TEAM SUNBEAM
Peer Economy for Emergency Response

Project Timeline
From Nov 10 to Dec 17 at Carnegie Mellon University, Pittsburgh, PA

My Teammates
Nishchala & Po

My Main Responsibilities
Research, collect feedback, record group processes, and report. 

Task Description
Each team will design a peer economy centered emergency response at a municipal, regional, state, national or global scale, and the team will create a responsive web design (RWD) for their new peer economy that both end users (customers and service providers) can experience on 2 devices: mobile and laptop.

Part I: Research

As our final project for the Interaction Design Studios course, we are challenged to pitch our own product within the domain: emergency response for peer economy. For this project specifically, our instructor wanted us to practice mainly the Guerilla Research method, where we approach friends and strangers on the street, in coffee shops, or during commute to learn about their thoughts on the subject matter.

Guerilla Research really fits in our design needs because it helps us learn about users' ideas fast. More importantly, to design a new product that aims to solve real problems, our team wants to gather the most amount of information to narrow down our scope.  

We concluded our Guerilla Research with the following questions and statements from our interviewees.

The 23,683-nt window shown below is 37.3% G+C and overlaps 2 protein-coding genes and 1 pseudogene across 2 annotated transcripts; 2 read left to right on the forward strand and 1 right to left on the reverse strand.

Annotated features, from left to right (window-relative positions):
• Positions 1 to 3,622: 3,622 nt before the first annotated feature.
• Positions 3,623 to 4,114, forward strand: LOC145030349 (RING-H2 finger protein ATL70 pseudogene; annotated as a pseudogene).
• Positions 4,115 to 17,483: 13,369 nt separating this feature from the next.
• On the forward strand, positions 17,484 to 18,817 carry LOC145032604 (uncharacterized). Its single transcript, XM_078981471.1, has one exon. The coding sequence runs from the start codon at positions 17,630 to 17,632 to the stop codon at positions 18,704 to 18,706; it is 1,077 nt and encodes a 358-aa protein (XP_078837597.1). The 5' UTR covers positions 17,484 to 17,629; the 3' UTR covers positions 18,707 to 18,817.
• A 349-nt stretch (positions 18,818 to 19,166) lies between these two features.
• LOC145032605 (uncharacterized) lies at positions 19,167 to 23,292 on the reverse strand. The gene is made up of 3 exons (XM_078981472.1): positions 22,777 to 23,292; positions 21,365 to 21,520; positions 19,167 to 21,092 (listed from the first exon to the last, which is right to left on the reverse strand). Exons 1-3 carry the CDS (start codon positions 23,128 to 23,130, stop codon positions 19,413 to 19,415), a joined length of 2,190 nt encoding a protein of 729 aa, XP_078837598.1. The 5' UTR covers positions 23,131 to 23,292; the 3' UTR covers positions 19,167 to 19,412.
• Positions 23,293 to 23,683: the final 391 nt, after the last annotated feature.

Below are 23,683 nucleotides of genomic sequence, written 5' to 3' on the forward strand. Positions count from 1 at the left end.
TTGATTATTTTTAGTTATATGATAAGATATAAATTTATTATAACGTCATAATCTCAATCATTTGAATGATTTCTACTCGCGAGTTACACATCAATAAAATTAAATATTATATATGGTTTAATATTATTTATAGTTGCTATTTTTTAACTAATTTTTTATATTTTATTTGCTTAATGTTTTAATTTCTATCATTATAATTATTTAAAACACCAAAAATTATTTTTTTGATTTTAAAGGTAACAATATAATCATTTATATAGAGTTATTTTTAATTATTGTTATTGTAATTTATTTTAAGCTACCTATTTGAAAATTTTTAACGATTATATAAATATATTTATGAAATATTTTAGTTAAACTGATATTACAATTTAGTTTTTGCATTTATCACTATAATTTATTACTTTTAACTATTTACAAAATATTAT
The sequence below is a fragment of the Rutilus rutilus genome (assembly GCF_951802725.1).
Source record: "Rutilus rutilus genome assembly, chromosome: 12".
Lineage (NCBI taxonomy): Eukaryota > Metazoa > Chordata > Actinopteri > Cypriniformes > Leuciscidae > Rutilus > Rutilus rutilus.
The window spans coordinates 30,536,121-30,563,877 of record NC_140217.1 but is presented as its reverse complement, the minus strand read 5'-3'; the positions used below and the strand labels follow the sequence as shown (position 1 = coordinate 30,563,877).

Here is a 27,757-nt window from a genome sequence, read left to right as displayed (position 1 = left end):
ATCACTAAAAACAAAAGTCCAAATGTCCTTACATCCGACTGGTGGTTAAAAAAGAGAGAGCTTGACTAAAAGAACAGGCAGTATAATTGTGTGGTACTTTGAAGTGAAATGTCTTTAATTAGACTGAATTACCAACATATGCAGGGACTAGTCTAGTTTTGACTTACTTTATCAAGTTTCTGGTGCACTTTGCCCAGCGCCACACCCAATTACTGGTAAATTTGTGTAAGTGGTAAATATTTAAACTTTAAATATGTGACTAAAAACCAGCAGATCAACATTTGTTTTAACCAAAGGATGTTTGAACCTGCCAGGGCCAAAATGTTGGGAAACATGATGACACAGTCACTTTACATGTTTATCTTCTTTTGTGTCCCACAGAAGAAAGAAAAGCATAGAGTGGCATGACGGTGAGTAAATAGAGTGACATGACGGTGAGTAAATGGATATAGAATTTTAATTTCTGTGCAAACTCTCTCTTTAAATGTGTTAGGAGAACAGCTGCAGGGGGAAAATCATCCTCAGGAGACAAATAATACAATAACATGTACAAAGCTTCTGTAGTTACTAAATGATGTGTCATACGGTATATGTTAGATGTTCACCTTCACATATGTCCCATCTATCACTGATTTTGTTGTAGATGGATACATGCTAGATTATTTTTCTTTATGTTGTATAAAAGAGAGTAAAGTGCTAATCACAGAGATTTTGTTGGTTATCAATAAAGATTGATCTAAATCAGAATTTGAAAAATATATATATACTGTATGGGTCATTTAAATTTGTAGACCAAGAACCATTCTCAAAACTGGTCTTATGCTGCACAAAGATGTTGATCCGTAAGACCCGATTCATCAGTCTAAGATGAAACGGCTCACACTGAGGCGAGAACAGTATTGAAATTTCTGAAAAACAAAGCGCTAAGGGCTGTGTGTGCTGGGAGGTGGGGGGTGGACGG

Can you believe that they [the insurance company] want to hold the money even though we have already replaced the roof and the bill was sent to us.
— Viviana, after hurricane in Florida
Tried, but it was broken beyond repair.
— Anonymous interviewee, after an earthquake in India
Irresponsible behavior on the government’s part - trying to suppress bad press about the dengue epidemic.
— Anonymous interviewee, after a flood in India
What was the government response/ was there any governmental aid?
— Anonymous interviewee, after an earthquake in India 


 

Part II: Ideation

Step 1: Create personas
The three of us got together to discuss our research findings and brainstorm our users. From our guerilla research, we noticed how desperate people felt about the slow reaction from the government's side. We decided to draft two personas, one beneficiary from India, and one donor from the United States. 

shankar persona
paige persona

Persona 1: Kamala and Shankar Nath

Background:
Paige Stevens, age 26, lives in San Francisco. She attended UCLA and majored in CS and art. She took a gap year before college in Vietnam, where she taught English to kids. Currently, Paige makes $120K a year as a product manager at a tech company. She is bored at her current job and is currently applying to business school. She lives with her boyfriend, who also works in tech. They have a cat, Alfie.

Interests:
Paige likes to read, particularly nonfiction books. During her commute to work, she reads world news on her phone. During college, Paige developed a passion for social justice. She is not afraid to engage in conversations about social issues. On weekends, she likes to go hiking and exploring restaurants with friends. After meals, she likes to use Venmo to charge and pay her friends back.

Pain points: